Dynamics NAV Cumulative Updates Part 1 What You Need to Know
Confession: I was a pre-teen in the bellbottom-jean era. Now, don’t you dare look that up to see how old I am! In a short period of time, jeans went from fairly straight legged to big, wide openings at the bottom that honestly, I could probably have fit my then-tiny waist into! But there was no way my frugal grandmother or parents were going to go out and buy us all brand-new jeans and toss the old. You don’t throw out something you can use!
Instead, my grandmother would split the outside seam of our jeans open just below the knee and sew in a triangular piece of fabric to make them bell bottomed. Most of these inserts were denim, but my favorite was a wild floral design with blue, green, and orange that resembled the paint job on the Scooby Doo van. I can remember those floppy jean legs as I walked down the halls in school, carrying my books (before backpacks), holding my head high! Oh, I was so proud to be sporting the latest denim fad!
So, what does this have to do with Microsoft Dynamics NAV? Well, cumulative updates are somewhat like those triangular pieces of fabric. They fit into what you are currently using and make it something better, something slightly newer, and give you that proud feeling that you’ve caught up to the latest trends!
This blog series discusses the world of cumulative updates in NAV, starting with the basics of what you need to know about them.
What is a Cumulative Update?
Since version 2013 of NAV, Microsoft has been providing monthly updates to the software. These are not only fixes, but also sometimes include additional features and functions. There are two types of updates: Application, which is the code base; and Executables, which is the NAV program that runs the code (clients, service tiers). Every month, from the time you install NAV or Dynamics 365 Business Central On Premises, Microsoft releases fixes and features for your NAV software. As long as you’re up to date on maintenance fees, you can get these code sets for free.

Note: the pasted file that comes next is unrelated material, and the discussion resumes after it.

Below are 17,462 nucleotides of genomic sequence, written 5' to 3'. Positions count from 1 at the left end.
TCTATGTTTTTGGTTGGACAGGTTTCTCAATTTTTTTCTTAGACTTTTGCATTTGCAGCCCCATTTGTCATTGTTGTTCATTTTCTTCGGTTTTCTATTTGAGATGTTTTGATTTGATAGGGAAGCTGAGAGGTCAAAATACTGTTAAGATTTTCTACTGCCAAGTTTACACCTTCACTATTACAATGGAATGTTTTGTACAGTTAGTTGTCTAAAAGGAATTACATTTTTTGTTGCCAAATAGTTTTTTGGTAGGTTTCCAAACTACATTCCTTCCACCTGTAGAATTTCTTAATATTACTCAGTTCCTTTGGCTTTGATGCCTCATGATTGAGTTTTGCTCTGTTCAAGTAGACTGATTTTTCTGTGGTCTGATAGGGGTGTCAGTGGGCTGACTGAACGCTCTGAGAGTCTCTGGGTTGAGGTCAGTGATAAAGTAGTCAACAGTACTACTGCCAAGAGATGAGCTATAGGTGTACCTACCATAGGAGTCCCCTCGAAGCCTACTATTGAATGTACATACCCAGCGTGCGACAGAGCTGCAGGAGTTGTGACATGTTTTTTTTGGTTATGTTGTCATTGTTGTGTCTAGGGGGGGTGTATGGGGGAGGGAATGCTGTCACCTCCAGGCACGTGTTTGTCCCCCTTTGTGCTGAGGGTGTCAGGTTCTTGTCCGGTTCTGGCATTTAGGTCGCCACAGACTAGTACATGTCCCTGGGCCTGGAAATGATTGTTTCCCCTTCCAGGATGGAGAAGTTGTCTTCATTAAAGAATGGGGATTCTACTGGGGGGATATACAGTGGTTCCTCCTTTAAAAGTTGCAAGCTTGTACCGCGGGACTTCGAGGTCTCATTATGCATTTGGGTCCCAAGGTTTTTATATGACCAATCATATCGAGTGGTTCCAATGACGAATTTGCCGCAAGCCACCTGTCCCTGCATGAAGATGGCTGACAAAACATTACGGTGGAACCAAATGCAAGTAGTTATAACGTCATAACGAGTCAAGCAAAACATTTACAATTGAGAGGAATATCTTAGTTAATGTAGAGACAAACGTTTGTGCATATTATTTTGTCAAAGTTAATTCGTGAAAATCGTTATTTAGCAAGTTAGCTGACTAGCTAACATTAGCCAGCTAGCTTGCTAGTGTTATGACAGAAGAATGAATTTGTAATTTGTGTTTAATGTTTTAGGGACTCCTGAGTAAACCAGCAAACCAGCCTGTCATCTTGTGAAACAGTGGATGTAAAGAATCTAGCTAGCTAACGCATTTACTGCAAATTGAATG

When Should You Request an Install of a Cumulative Update?
We would never recommend that you attempt to put every monthly update into your system. It’s a project in itself and somewhat disruptive. But, if you find you’re having issues that result in hotfixes (which are small bits of the update), then you’re already seeing that the cumulative update would be beneficial. And if you’ve never had an update and are now over a year into your installed version of NAV, an update should be considered just to bring the code up to date and fix the things that you might not have noticed to be an issue or might not be using now, but might want later on. For example, in the most recent version, we’re seeing new code events that make custom code much easier to introduce.
Will the Cumulative Update Give You Updated ISV (Add-On) Code?
No, the cumulative update will not update your ISV products (add-on specialty software for special functions such as rentals, credit cards, EDI, shipping, printing operations, warehousing, etc.). These will remain the same.
Is a Cumulative Update the Same As an Upgrade?
No, not at all. An upgrade includes migrating your data into a new code set for a new version of the software. From version to version, this can be quite a big change, with tables being split, fields being lengthened or removed, code changes for the fields, etc. A cumulative update only modifies the code set and executable objects. This might contain a few table changes but not a restructuring of the data. In a cumulative update, you might gain some small features that are added, but not near as many new features as an upgrade.
What is the Process for installing a Cumulative Upgrade?
At ArcherPoint, we would never recommend you placing new objects into your production environment. The process to install a cumulative update must be well thought out and done correctly to prevent business disruption. Contact ArcherPoint for help with planning for your next update.
I hope this blog has given you information on what a cumulative update is—and isn’t. In Part 2, we’ll discuss the environment needed for an update and some decisions you need to make to plan your cumulative update. We will then look at some of the time savers you can use in applying the update to your code set, as well as some tips for the inevitable code merges.